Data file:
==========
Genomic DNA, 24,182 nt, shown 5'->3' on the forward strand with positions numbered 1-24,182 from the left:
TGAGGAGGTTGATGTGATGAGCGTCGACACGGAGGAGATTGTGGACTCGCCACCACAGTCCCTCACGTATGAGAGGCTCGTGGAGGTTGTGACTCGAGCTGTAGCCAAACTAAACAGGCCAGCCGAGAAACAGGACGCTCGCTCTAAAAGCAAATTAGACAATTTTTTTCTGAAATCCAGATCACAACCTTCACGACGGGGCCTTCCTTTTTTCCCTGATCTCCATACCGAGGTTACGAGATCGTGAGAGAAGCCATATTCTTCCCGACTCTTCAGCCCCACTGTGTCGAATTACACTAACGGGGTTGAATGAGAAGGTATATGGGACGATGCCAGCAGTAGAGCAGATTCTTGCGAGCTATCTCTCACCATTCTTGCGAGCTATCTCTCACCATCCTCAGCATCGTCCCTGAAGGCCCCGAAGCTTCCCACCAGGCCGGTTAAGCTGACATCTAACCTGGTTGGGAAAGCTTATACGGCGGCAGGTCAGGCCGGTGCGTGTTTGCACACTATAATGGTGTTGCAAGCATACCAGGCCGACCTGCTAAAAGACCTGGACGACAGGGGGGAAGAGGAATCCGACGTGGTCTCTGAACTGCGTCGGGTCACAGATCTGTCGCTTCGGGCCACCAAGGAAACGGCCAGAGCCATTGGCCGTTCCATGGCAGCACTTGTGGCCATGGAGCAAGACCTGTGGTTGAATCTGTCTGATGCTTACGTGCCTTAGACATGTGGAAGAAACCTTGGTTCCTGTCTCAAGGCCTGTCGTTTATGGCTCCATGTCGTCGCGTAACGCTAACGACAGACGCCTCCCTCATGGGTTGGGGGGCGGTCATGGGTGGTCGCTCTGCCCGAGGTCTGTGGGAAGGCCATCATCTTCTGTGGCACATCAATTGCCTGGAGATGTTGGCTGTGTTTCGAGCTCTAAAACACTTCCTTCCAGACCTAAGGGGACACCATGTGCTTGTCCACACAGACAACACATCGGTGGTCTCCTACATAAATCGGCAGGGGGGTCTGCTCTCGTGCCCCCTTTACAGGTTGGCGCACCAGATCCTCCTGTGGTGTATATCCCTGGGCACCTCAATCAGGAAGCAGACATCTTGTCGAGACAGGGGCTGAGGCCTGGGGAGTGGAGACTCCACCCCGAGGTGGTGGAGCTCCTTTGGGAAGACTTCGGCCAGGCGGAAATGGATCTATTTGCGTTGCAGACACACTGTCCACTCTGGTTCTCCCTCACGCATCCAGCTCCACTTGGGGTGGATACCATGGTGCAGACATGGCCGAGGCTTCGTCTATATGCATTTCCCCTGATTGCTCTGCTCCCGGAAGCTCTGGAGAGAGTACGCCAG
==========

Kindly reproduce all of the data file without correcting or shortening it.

Genomic DNA, 24,182 nt, shown 5'->3' on the forward strand with positions numbered 1-24,182 from the left:
TGAGGAGGTTGATGTGATGAGCGTCGACACGGAGGAGATTGTGGACTCGCCACCACAGTCCCTCACGTATGAGAGGCTCGTGGAGGTTGTGACTCGAGCTGTAGCCAAACTAAACAGGCCAGCCGAGAAACAGGACGCTCGCTCTAAAAGCAAATTAGACAATTTTTTTCTGAAATCCAGATCACAACCTTCACGACGGGGCCTTCCTTTTTTCCCTGATCTCCATACCGAGGTTACGAGATCGTGAGAGAAGCCATATTCTTCCCGACTCTTCAGCCCCACTGTGTCGAATTACACTAACGGGGTTGAATGAGAAGGTATATGGGACGATGCCAGCAGTAGAGCAGATTCTTGCGAGCTATCTCTCACCATTCTTGCGAGCTATCTCTCACCATCCTCAGCATCGTCCCTGAAGGCCCCGAAGCTTCCCACCAGGCCGGTTAAGCTGACATCTAACCTGGTTGGGAAAGCTTATACGGCGGCAGGTCAGGCCGGTGCGTGTTTGCACACTATAATGGTGTTGCAAGCATACCAGGCCGACCTGCTAAAAGACCTGGACGACAGGGGGGAAGAGGAATCCGACGTGGTCTCTGAACTGCGTCGGGTCACAGATCTGTCGCTTCGGGCCACCAAGGAAACGGCCAGAGCCATTGGCCGTTCCATGGCAGCACTTGTGGCCATGGAGCAAGACCTGTGGTTGAATCTGTCTGATGCTTACGTGCCTTAGACATGTGGAAGAAACCTTGGTTCCTGTCTCAAGGCCTGTCGTTTATGGCTCCATGTCGTCGCGTAACGCTAACGACAGACGCCTCCCTCATGGGTTGGGGGGCGGTCATGGGTGGTCGCTCTGCCCGAGGTCTGTGGGAAGGCCATCATCTTCTGTGGCACATCAATTGCCTGGAGATGTTGGCTGTGTTTCGAGCTCTAAAACACTTCCTTCCAGACCTAAGGGGACACCATGTGCTTGTCCACACAGACAACACATCGGTGGTCTCCTACATAAATCGGCAGGGGGGTCTGCTCTCGTGCCCCCTTTACAGGTTGGCGCACCAGATCCTCCTGTGGTGTATATCCCTGGGCACCTCAATCAGGAAGCAGACATCTTGTCGAGACAGGGGCTGAGGCCTGGGGAGTGGAGACTCCACCCCGAGGTGGTGGAGCTCCTTTGGGAAGACTTCGGCCAGGCGGAAATGGATCTATTTGCGTTGCAGACACACTGTCCACTCTGGTTCTCCCTCACGCATCCAGCTCCACTTGGGGTGGATACCATGGTGCAGACATGGCCGAGGCTTCGTCTATATGCATTTCCCCTGATTGCTCTGCTCCCGGAAGCTCTGGAGAGAGTACGCCAG